UNSC resolution 242 was accepted by Israel shortly after it was adopted. It was the Arabs who rejected it. The resolution requires the establishment of secure and recognized boundaries through negotiations between the parties involved. After the resolution was passed it took the Palestinians another twenty years to drop their “armed struggle to liberate all of Palestine”, and even today Hamas rejects the resolution and advocates continued conflict.

      • Noga said,

        Do the authors of this blogpost agree with this:

        ” Thousands of illegal settlements continue to be built on the occupied West Bank more than two decades after the Oslo Accords. ” ??

        Really? “thousands”?

        As for Res 242: Babs’ knowledge about that is of the same quality as her assured statement about the ” Thousands of illegal settlements” .

        And yet it is Ben’s comment that has been sneered at as stupid rather than this ignorant fulmination.

  6. richard armbach said,

    Jim might I suggest you conduct a little experiment. Stand on any random street and ask a hundred people what they understand by anti-Semitism ( make it a fairly busy one otherwise you might be there for a week.). If the street is truly a randomly chosen one I am willing to bet Hull City’s chances of winning the Champions League that Israel won’t get a mention. People have grown up with the idea that anti-Semitism is hatred of Jews, a wish to discriminate against Jews, a wish to persecute Jews or some combination of those and similar sentiments. They find it hard to shake this understanding off.

    The dictionary compilers, arriving at their definitions by observation of the aggregate force of the uses of words and expressions, appear to agree with them.

    I long ago gave up being intimidated by this new AS, causal AS, alibi AS, AS tropes, borderline AS etc etc crapola. So don’t waste the wear and tear on your keyboard.

    In fact it was this refusal that got me banned ( AGAIN ) from the racist cess pit Harrys Place ( recomended by the English Defence League and the Jewish Chronicle.)

    • Jim Denham said,

      We allow you here (for the moment) as you serve a very useful educative purpose in illustrating that (contrary to what some people seem to think) the Socialism of Fools is still, unfortunately, alive and well and willing to expose itself for what it is in BTL comments.

  7. richard armbach said,

    whatever

  8. Noga said,

    Dare to compare: Suffering in Gaza: http://www.youtube.com/watch?v=phJE7QtC_oI … Holocaust: http://4.bp.blogspot.com/-ZQAaVehZF5Q/TbyVrdo8xCI/AAAAAAAAApQ/rw5QHgBsDAk/s1600/soviets.jpg

    _________

    “How do these people describe the events in Syria?”

    The anti-Israel propaganda has done a great harm to the real victims of great&gratuitous violence in this world. The issue of human rights has been subverted to serve Palestinian interests to the catastrophic detriment of other conflicts where atrocities on a large scale and quality are visited upon truly innocent people. When you describe a legitimate blockade on Gaza as the moral equivalent of Nazi concentration camps, there is nothing left in the language that would capably refer to the type of horrors committed in Syria.

    • richard armbach said,

      OK Israel is the most wonderful thing since sliced bread. I guess all is now well with the people in Syria.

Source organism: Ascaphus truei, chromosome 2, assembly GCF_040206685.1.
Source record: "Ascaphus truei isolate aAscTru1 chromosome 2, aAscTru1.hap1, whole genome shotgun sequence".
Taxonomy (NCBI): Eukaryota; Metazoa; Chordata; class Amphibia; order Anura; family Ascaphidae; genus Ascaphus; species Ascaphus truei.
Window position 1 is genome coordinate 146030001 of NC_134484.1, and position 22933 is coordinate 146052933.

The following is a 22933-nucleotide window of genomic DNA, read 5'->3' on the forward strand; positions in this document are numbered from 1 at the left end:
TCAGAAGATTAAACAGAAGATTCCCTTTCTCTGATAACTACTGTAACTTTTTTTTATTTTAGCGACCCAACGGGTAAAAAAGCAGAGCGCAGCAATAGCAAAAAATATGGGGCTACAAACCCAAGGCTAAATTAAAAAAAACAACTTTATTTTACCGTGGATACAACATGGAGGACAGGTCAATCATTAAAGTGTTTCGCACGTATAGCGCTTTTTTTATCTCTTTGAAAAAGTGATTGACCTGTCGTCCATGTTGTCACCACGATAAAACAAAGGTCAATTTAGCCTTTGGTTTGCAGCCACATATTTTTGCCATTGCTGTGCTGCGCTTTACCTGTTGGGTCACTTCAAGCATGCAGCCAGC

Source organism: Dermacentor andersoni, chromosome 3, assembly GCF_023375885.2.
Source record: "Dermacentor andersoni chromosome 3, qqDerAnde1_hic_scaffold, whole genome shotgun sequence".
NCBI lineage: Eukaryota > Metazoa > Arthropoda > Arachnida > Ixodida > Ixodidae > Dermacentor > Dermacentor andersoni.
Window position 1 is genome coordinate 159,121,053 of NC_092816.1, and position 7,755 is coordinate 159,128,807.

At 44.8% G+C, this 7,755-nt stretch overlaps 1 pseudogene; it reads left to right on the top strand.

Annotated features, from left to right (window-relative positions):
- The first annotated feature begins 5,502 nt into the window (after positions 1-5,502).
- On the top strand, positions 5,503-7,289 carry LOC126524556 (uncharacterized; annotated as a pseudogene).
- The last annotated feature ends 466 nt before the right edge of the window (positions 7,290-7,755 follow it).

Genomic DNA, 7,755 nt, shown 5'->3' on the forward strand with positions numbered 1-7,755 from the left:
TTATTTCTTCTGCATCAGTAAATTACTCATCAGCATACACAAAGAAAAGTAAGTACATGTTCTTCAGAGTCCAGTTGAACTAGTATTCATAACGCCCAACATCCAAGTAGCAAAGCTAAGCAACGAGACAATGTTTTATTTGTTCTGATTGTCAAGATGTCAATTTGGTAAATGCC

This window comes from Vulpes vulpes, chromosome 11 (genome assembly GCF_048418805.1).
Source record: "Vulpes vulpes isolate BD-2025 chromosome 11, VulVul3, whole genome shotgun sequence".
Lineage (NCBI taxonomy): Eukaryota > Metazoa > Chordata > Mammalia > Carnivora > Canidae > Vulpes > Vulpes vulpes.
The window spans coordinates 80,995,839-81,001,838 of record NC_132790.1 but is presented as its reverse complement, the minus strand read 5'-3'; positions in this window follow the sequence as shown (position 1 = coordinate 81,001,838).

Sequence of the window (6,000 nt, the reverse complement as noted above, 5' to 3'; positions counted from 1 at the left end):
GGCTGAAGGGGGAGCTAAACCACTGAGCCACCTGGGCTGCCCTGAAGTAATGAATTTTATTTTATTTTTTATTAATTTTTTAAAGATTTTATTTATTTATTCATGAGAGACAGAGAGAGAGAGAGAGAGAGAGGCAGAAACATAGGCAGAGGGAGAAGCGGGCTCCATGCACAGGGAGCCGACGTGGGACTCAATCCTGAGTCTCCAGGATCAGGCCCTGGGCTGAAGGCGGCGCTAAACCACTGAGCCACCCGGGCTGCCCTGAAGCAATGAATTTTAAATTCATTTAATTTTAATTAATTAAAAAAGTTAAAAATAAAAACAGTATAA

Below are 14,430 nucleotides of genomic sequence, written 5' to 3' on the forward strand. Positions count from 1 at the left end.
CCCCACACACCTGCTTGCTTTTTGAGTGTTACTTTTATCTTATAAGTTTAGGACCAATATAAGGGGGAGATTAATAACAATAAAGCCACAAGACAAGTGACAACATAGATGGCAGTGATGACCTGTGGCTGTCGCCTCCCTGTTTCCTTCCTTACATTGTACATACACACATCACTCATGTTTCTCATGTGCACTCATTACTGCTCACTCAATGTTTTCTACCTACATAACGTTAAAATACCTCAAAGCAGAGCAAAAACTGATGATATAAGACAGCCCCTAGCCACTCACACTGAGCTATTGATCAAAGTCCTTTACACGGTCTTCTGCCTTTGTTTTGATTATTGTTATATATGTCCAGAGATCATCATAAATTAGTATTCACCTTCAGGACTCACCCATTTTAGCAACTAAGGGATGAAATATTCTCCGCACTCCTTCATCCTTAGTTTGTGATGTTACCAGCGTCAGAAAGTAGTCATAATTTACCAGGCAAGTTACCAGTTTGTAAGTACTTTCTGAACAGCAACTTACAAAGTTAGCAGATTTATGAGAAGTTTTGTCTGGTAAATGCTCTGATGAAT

• Pink Prosecco said,

        All you ever do seem to do is troll Israel supporters. Do you have any genuine interest in Palestinians? Even Ben White does at least link to interesting articles, and other pro-Palestinian activists manage to condemn antisemitism wholeheartedly – their measured (but still tough) criticisms of Israel thus have more credibility.

      • Noga said,

        richard armbach, this does not in any way provide a rational answer to my question: If a legitimate blockade on Gaza with all its frustrations to Gazans is the moral equivalent of Nazi concentration camps, where do you go to in the language and history to describe adequately the type of horrors committed in Syria?

        It’s as if you equate a child suffering from the flu with a child suffering from terminal leukemia, demanding, insisting, that at best the same degree of compassion and concern be given to both and at worst that the child with the flu will be given almost exclusive consideration by the system in which both children dwell.

        Answer the question, don’t evade with smart aleck comments.

        I’m very impressed with the degree of your commitment to rebuilding Palestinian demolished homes. Were there no available bricks to build with? Your description sounds almost biblical, straight from the story of the Exodus. You cut a very dashing and heroic figure there. Wow. ten hours a day! And for how many days? How many bricks did you manage to make? How many houses did you manage to rebuild?

        Did you manage to find time, perhaps 5-6 hours, to tear yourself away from the building demolished homes to visit the traumatized kids of Sderot, to read them a story, perhaps? Explain to them how a few demolished homes of Palestinians justify the fact that they must live in constant fear and alert in their homes? I mean, you are a human rights aficionado, are you not? You concern yourself with HUMAN rights?

    • R F McCarthy (@RF_McCarthy) said,

      While I instinctively agree with the sentiment you seem to be falling prey to a sort of linguistic determinism where it is not sticks and stones that break bones but the words that fall to adequately describe the beating.

      The reasons we won’t intervene in Syria and didn’t intervene in Rwanda or Sudan or Cambodia (but did intervene in Iraq and Afghanistan and Libya) has nothing to do with the terms genocide and holocaust being devalued by the Idiotarian Left.

      Bourgeois states (or even whatever you wanted to call the Stalinist states when we still had them) don’t intervene to defend abstract human rights but real ruling class economic and geopolitical interests.

      The diversion of so much ‘Left’ energy into merely histrionic verbal support of the hopeless and tragic cause of the Palestinians is indeed foolish and disproportionate – but lets not pretend that an utterly broken and demoralised Left can now seriously prevent any policy which our plutocratic masters have really set their hearts on.